A few scenes into What’s Love Got To Do With It (try saying the title without singing it – just try), however, it becomes clear that Kapur is the secondary name in this production. He executes and translates, but the primary voice is that of English writer Jemima Goldsmith. This is very much her film. It’s her screenplay, sprinkled with the magic dust of her own life. Given she was once married to prominent Pakistani ex-cricketer and politician Imran Khan, the two cultures at the heart of the story – featuring a rooted Pakistani man and an unfulfilled British woman – don’t feel unnatural. The funny parts are well observed. Even the done-to-death tropes feel breezy. The inimitable Emma Thompson (as Zoe’s enthusiastic mother who loves her neighbours and is practically an honorary Muslim) lights up every scene she’s in. Thompson’s comic timing is almost moving in how she always says the right thing in the most amusing way possible. You know they're going to end up together, but the journey is shaped by the writer’s unique understanding of generational conflict. In fact, it’s the connections Goldsmith draws between these seemingly disparate cultures that distinguish the film from others in this space.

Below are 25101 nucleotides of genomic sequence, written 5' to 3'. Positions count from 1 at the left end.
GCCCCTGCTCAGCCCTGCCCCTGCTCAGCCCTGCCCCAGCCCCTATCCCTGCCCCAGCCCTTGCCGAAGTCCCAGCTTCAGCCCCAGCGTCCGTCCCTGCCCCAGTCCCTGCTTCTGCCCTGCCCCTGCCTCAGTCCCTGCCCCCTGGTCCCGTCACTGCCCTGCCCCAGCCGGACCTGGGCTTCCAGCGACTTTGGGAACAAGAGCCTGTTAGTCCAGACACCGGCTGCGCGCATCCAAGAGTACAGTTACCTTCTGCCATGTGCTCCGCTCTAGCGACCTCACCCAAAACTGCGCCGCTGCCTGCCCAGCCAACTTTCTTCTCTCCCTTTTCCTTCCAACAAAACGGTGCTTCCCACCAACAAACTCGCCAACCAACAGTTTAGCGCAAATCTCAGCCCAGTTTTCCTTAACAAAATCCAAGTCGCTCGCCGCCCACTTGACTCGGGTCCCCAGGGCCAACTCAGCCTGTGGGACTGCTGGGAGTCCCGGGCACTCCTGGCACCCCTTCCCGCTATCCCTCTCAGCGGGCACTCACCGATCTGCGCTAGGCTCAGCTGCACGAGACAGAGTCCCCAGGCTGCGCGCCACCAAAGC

For starters, Zoe (an affable Lily James), one of the two 30-something protagonists, is a serious London-based documentary filmmaker who can’t find funding and therefore ventures into ‘snackable’ territory. She decides to make a lightweight film about arranged (or “assisted”) marriage, by following her childhood friend and neighbour, Kazim Khan (a very watchable Shazad Latif), as he embarks on a bride-finding spree with his parents. In other words, she pitches a title (an ingenious one: “Love Contractually”) that directly feeds into the matchmaking reality-show frenzy. Zoe’s willingness to adapt – rather than conform – to modern mediums of storytelling vaguely mirrors Goldsmith’s own career: As a former journalist, philanthropist, social activist and award-winning series/documentary producer, it's no coincidence that her first film as a screenwriter is a romantic comedy. (This change in tone applies to Kapur’s comeback as well). But perhaps the most interesting creative choice concerns the ghost of the British monarchy, which playfully haunts this film.